All goes well if that same celebrity shares the same values with you. But what happens when they suddenly don’t? Experts say that this would create an internal dissonance. This could be explained by the cognitive dissonance theory, which stipulates that we have an innate human drive for consistency. Since humans aren’t comfortable with this inconsistency, they must decide whether to sticking with the celebrity and changing their values or sticking with their values and changing their allegiance with the individual. Most of us would choose the latter—a decision that drives cancel culture. 

And since cancel culture produces fast rewards, many people support it. According to Psychology Today, an online site that features the latest from the world of psychology: from behavioral research to practical guidance on relationships, mental health and addiction, most people favor obtaining immediate rewards over avoiding the more remote possibility of future suffering.



Has Cancel Culture Gone Too Far?

Many people still argue whether or not cancel culture is a good ‘judgment’ of people who have made mistakes or expressed problematic views. Others complain that it’s unfair. Fellow comedian Billy Eichner, for instance, came to Hart's defense, saying people sometimes rush to judgment. Eichner said he doesn't like the culture of bringing up past tweets and using them against someone.

"I'm not into people being permanently 'canceled' over something like this. To me, 'cancellation' is childish. I'm into a conversation, not a cancellation. I'm into owning up to past mistakes, acknowledging blindspots and hurtful remarks, talking through it, discussing it, learning, moving past it, and making progress together,” Eichner said.

For those who’ve been heavily affected by cancel culture, they say that it is denying them the opportunity to learn and grow. According to Time, an American weekly news magazine and news website, even former US President Barack Obama expressed concern about the way people are called out on social media. “This idea of purity and you’re never compromised and you’re always politically woke and all that stuff, you should get over that quickly,” he said at a summit.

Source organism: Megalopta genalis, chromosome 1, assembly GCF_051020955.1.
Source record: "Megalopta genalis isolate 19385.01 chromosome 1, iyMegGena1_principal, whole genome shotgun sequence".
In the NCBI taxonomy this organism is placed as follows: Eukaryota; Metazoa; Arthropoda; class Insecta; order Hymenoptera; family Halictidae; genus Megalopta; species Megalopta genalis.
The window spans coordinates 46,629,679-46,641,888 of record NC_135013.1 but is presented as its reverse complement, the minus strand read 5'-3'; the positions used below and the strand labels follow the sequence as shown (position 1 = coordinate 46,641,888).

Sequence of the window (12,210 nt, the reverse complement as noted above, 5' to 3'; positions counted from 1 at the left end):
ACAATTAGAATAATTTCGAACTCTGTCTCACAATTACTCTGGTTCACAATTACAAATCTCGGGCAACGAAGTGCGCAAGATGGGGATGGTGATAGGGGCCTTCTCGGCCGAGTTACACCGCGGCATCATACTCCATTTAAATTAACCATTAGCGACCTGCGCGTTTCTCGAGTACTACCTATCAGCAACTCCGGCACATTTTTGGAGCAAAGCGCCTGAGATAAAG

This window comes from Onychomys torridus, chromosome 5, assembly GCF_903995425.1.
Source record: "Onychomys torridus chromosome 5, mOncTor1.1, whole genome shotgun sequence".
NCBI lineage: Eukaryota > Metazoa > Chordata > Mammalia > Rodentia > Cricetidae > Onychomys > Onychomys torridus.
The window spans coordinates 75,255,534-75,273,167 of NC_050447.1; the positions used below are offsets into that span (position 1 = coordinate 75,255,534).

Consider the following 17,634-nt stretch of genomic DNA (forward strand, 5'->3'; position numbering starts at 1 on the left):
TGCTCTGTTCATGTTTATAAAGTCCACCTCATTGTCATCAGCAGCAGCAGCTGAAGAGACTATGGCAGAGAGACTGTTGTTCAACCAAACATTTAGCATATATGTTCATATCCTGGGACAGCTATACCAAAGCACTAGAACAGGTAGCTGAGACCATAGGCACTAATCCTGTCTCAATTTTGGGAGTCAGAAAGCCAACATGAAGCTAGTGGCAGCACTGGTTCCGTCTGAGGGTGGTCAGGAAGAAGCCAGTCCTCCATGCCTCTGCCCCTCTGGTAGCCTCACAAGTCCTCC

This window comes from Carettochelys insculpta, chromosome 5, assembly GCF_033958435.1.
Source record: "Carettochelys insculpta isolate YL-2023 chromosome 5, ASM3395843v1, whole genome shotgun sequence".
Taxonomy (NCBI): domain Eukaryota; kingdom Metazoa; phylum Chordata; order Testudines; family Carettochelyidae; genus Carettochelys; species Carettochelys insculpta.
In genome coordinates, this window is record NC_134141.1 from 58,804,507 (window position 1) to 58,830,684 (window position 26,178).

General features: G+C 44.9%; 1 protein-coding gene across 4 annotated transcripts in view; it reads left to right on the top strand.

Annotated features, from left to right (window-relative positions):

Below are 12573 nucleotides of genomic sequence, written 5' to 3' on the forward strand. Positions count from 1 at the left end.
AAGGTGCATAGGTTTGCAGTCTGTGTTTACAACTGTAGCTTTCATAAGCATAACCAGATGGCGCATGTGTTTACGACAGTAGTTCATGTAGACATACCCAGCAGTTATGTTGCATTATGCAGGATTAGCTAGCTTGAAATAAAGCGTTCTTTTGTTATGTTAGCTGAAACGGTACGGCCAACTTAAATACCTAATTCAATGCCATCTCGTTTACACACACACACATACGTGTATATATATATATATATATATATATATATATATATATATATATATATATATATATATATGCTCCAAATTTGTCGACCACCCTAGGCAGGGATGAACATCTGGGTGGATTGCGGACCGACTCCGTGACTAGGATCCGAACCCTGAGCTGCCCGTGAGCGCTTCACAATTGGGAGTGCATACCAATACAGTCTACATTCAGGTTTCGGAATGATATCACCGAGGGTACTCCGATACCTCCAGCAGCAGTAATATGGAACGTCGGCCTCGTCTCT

Taylor Swift, who has experienced tons of ‘cancellations’ before, said that the entire experience felt isolating. “I don’t think there are that many people who can actually understand what it’s like to have millions of people hate you very loudly. When you say someone is canceled, it’s not a TV show. It’s a human being. You’re sending mass amounts of messaging to this person to either shut up, disappear, or it could also be perceived as, kill yourself,” she said.

Now, a lot of people, especially celebrities and influencers, fear that they could be subjected to this kind of judgment someday. While holding someone accountable for their mistakes is important, people should also give them an opportunity to learn from them and grow. Because that’s what cancel culture should be all about: changing problematic views that can harm people, especially the minority.

"Cancel culture has really become a sort of a source of fear for many Americans where we live in a culture that you are somehow afraid that if you say the wrong thing that your life could be changed forever. To me, it's vital that we humanize each other. We humanize the consequences of some of these impulses not just in terms of who hears the expression but who is losing a livelihood as a result,” Andrew Yang, a former US presidential candidate, said.